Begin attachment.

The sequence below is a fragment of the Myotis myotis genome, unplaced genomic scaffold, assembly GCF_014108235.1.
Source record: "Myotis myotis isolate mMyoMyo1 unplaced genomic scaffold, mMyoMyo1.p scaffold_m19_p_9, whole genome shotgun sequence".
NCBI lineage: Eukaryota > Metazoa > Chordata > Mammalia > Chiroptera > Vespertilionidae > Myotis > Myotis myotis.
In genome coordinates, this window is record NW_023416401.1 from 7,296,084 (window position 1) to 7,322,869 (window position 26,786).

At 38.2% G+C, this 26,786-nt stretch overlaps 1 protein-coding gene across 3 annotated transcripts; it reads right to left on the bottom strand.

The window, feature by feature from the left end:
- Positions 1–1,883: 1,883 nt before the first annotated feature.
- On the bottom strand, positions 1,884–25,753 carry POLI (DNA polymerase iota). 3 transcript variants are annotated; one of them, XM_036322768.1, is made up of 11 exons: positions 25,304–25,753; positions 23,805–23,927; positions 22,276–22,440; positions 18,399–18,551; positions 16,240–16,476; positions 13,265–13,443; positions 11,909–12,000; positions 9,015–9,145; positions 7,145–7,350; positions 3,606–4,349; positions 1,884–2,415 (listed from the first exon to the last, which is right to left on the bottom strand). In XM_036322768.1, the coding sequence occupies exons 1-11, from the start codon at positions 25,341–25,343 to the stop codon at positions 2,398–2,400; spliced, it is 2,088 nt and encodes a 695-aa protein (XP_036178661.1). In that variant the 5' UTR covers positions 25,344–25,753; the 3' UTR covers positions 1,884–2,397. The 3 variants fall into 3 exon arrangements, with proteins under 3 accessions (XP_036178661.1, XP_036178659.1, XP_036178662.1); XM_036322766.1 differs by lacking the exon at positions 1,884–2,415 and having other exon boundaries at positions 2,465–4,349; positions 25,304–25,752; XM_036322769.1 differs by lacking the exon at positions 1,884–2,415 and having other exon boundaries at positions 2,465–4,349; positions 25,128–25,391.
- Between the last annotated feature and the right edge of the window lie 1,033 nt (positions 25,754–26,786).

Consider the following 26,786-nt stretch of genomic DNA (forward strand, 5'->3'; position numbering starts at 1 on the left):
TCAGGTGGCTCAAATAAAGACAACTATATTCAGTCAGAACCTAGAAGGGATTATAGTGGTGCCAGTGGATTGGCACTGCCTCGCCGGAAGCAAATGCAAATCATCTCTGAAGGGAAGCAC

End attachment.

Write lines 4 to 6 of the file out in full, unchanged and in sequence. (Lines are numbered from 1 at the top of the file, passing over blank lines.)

In genome coordinates, this window is record NW_023416401.1 from 7,296,084 (window position 1) to 7,322,869 (window position 26,786).

At 38.2% G+C, this 26,786-nt stretch overlaps 1 protein-coding gene across 3 annotated transcripts; it reads right to left on the bottom strand.

The window, feature by feature from the left end: